Archives reveal Rangers fighting for their lives dispatched 12 German prisoners at Pointe du Hoc

 
 
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As many US newspapers start to put their documents from the past years online – many long forgotten stories and interviews are coming to light.

One particular interview which is bound to cause a stir is this account written by G.K. Hodenfield, a Stars and Stripes correspondent who was with the US Rangers at Pointe du Hoc on D-Day.

It was first published on 5 June 1959 in the Gettysburg Times (p6) at: https://news.google.com

…..Kills His Prisoners

Ranger Robin [sic.*] was a platoon leader, and the last I heard he was still in the Army – I hope so, he’s a good guy to have on our side. Anyway, on the second day of the invasion Ranger Robin led a patrol behind the German lines to get prisoners for questioning. He was on his way back with about a dozen of them when the Germans counter-attacked and threatened to chase the Rangers right off the cliffs.

Ranger Robin and five or six of this men, plus the prisoners, were crouched in a huge shell hole, with German troops all around them Ranger Robin told his men to take off, one at a time, and get back to our lines as best they could.

His sergeant, the last to leave, asked Robin what he was going to do about the prisoners. ‘Don’t you worry about that, I’ll handle it,’ he replied.

When he was alone with the prisoners, Ranger Robin turned his Tommy gun on them and killed them all. Then he made his way back to our command post.

Fighting for Lives…

You could say his act was that of a coward, more than of a hero. But I’ll argue with you on that. Ranger Robin was tough, but he was no murderer. He shot down 12 defenceless men in cold blood because he was a Ranger, and the Rangers were fighting for their lives. I got to know him well enough to know that those 12 German prisoners will haunt him as long as he lives.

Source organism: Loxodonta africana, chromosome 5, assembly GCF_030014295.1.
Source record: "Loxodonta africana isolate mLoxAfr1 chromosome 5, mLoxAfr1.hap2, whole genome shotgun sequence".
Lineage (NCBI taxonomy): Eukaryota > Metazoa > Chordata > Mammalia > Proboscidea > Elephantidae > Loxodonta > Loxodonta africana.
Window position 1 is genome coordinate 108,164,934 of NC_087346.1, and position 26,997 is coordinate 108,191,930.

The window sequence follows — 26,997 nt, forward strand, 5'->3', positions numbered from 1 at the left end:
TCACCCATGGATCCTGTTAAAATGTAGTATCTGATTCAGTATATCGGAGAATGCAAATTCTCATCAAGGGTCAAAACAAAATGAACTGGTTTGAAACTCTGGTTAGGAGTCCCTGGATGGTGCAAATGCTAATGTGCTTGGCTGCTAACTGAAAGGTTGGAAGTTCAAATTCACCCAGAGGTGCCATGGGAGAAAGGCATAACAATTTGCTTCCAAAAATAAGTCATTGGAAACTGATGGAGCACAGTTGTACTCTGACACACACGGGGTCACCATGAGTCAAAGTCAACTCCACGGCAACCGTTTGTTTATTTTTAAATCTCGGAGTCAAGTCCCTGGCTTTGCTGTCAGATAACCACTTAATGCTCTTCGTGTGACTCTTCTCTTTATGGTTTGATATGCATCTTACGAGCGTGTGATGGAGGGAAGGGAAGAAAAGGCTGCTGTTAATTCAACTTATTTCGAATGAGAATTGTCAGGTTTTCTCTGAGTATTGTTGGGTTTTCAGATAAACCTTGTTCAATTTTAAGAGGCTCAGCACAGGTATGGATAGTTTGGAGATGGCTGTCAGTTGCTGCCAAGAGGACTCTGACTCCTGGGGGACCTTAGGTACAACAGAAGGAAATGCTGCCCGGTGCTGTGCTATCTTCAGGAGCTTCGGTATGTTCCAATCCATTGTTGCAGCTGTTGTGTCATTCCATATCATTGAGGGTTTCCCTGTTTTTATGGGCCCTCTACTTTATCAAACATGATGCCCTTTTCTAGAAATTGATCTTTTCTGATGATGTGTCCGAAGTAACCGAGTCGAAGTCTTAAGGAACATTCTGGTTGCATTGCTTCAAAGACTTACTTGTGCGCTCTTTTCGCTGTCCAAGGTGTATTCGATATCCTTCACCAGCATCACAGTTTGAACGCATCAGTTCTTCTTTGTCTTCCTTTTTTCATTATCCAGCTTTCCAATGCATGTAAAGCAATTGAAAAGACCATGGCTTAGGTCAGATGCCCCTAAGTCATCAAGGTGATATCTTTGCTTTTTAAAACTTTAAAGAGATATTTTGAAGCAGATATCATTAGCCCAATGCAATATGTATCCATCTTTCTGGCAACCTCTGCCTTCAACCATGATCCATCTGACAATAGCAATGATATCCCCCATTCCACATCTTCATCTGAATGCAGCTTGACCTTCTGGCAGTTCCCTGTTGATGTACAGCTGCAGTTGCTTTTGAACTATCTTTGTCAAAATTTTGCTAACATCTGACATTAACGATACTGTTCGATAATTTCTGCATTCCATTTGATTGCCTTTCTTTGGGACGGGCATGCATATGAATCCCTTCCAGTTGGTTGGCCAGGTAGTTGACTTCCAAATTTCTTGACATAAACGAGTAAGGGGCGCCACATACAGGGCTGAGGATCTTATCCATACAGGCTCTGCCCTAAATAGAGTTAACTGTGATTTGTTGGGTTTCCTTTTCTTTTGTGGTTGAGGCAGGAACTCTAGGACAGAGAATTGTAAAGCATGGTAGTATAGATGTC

If you were there on D-Day you know a dozen stories like this. If you weren’t you’ve heard about them.
D-Day was a terribly personal thing to the men who were there. You fought with a group, but the excitement that was like intoxication, and the fear that was like a clammy chill – those were yours alone.

[*T/Sgt H. Robey]

Gettysburg Times – Jun 5, 1959
Gettysburg Times – Jun 5, 1959

 

“Somebody goofed”
“Somebody goofed”

 

Fire Grapnel hooks
Fire Grapnel hooks

 

Hang on or die
Hang on or die

The Small Unit Action Report which is the US Army’s official account of the Pointe du Hoc battle has long been regarded as a bible on the subject and it describes this incident in only the briefest of detail saying ‘There could be no question of bringing back the prisoners.’ A euphemism which is now explained fully in the above interview.

The site at Pointe du Hoc has long been sacred ground but this revelation makes it also the site of a War Crime. The incident in question took place close to the roundabout near Pointe du Hoc on the D514 as the Rangers retreated. Strictly speaking it remains outside of the area now controlled by the American Battlefield Monuments Commission as a historic site. But as the German bodies were never recovered it is thought that they are still there.

 
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